Professor Ovington and Reggie Uluru hold aloft copies of the handback lease agreement
Audio tour 11 - Looking at the landscape the Anangu way - Handback/joint management
- Location: Car sunset viewing area | Duration: 2m10s
- Download audio tour 11 | Handback/joint management (MP3 - 4.97 MB)
- Find out more about joint management
- Back to audio tours
The car sunset viewing area gives you the chance to see Uluru in its full glory - when the sun sets and its colours change.
Here it’s easy to see why the United Nations recognised this place for its outstanding geological formations and natural beauty and as a living cultural landscape. This ancient land has been managed by generations of Anangu using traditional practices and knowledge. It continues to hold powerful spiritual and cultural connections today.
Take time to read the interpretation panels to understand the different ways to see this landscape - our European way and the Anangu way.
Today Anangu and Parks Australia jointly manage Uluru-Kata Tjuta National Park. We use traditional land management and western science, working together to look after our park so future generations will also be able to experience its wonder.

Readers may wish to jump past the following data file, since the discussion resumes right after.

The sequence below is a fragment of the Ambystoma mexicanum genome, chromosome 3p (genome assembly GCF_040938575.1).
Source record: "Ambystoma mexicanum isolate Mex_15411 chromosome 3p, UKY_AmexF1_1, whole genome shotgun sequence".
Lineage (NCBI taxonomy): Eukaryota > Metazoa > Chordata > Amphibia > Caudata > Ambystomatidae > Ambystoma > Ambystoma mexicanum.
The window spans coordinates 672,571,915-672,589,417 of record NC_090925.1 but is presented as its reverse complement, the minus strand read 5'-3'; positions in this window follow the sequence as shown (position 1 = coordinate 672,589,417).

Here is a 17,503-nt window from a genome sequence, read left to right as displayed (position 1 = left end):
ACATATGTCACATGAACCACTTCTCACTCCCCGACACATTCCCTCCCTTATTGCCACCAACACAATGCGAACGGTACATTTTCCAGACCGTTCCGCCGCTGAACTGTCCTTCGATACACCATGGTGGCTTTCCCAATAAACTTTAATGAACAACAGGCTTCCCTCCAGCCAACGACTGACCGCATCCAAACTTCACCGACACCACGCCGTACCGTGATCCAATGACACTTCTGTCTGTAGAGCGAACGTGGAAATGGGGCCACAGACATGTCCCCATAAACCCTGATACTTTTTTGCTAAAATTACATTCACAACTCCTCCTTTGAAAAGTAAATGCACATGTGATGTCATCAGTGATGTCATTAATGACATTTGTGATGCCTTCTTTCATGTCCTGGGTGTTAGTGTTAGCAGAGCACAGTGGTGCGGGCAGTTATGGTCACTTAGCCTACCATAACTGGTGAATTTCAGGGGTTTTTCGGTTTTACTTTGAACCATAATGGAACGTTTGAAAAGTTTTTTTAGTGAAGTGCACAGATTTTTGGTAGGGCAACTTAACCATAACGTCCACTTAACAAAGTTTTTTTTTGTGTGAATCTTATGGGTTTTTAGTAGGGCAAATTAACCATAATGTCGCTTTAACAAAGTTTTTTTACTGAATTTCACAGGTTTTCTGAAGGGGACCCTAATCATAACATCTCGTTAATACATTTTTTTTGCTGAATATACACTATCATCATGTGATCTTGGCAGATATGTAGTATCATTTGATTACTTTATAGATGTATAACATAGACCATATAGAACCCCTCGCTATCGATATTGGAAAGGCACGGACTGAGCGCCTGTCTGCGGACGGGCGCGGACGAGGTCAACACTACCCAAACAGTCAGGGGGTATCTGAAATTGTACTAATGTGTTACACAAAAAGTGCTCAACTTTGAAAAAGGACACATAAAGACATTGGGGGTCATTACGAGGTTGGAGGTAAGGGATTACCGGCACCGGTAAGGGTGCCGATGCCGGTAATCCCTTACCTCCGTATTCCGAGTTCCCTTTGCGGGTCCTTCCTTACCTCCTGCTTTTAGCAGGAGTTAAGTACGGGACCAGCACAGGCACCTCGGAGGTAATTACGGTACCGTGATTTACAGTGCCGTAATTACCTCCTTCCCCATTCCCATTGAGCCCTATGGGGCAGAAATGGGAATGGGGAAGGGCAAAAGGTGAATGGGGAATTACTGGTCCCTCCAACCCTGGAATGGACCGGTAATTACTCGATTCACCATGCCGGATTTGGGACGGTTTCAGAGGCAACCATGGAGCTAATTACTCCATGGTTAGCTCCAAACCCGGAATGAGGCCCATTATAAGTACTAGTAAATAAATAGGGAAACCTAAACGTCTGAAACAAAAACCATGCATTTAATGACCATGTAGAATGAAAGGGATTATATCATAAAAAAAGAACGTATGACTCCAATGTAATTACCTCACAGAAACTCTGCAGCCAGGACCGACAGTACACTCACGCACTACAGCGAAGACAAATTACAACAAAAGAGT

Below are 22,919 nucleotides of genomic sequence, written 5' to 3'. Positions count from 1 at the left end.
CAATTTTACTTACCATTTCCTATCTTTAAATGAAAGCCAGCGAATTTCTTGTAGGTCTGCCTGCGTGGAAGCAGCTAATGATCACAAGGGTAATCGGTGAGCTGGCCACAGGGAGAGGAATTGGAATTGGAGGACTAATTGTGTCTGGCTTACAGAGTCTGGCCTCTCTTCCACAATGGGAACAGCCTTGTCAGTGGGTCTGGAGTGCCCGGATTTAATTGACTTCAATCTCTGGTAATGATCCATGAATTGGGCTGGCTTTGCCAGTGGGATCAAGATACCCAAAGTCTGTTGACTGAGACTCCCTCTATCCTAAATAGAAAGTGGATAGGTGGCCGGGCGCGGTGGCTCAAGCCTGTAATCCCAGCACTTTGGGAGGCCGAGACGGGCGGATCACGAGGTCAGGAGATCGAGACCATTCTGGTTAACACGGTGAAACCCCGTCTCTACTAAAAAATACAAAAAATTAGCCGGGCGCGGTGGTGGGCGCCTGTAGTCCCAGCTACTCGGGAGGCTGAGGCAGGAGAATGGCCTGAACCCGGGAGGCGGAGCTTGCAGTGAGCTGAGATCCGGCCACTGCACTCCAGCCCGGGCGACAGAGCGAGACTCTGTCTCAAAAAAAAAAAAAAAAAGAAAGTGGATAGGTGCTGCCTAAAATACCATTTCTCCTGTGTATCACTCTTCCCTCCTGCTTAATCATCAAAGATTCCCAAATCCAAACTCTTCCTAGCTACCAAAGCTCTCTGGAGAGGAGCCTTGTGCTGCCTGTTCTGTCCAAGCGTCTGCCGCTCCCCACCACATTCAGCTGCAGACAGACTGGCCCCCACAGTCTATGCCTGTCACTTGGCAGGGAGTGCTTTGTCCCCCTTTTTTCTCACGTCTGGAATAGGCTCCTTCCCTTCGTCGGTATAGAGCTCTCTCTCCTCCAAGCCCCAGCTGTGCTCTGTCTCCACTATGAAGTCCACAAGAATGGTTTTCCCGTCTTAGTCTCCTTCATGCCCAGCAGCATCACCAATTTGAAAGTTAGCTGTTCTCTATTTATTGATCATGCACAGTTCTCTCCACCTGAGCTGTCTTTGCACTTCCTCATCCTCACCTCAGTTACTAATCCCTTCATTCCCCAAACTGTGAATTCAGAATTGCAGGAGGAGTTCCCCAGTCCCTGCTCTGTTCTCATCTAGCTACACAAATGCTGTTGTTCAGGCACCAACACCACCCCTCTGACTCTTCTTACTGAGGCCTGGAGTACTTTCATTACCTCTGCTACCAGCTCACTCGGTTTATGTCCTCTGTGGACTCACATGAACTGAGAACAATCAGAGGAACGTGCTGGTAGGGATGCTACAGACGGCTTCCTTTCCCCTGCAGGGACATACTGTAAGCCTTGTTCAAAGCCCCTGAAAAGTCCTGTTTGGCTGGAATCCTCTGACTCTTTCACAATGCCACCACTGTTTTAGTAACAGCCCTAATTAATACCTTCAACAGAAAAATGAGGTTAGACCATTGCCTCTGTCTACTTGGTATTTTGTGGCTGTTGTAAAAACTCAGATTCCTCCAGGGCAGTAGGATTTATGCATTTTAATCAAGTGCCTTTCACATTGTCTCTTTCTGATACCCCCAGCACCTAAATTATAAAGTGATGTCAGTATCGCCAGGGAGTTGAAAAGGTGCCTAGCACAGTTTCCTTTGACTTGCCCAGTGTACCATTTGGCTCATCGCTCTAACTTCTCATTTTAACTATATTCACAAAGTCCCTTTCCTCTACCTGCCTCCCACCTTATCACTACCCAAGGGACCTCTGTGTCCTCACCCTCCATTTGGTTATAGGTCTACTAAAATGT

Joint management - that’s Anangu and Parks Australia working together - was made possible because of what we call ‘handback’.
In a historic ceremony, on 26 October 1985, the Australian Government handed back the title deeds to Uluru and Kata Tjuta to their traditional owners. This moment - handback - we celebrate every year.
At handback, the traditional owners owners leased their lands to the Director of National Parks for a period of 99 years. This in turn led to joint management - the traditional owners and Parks Australia working together - making sure anything we do is guided by Tjukurpa, the foundation of all Anangu knowledge.
Have a look at Jennifer Taylor’s Working Together painting in your visitor guide to learn more about joint management.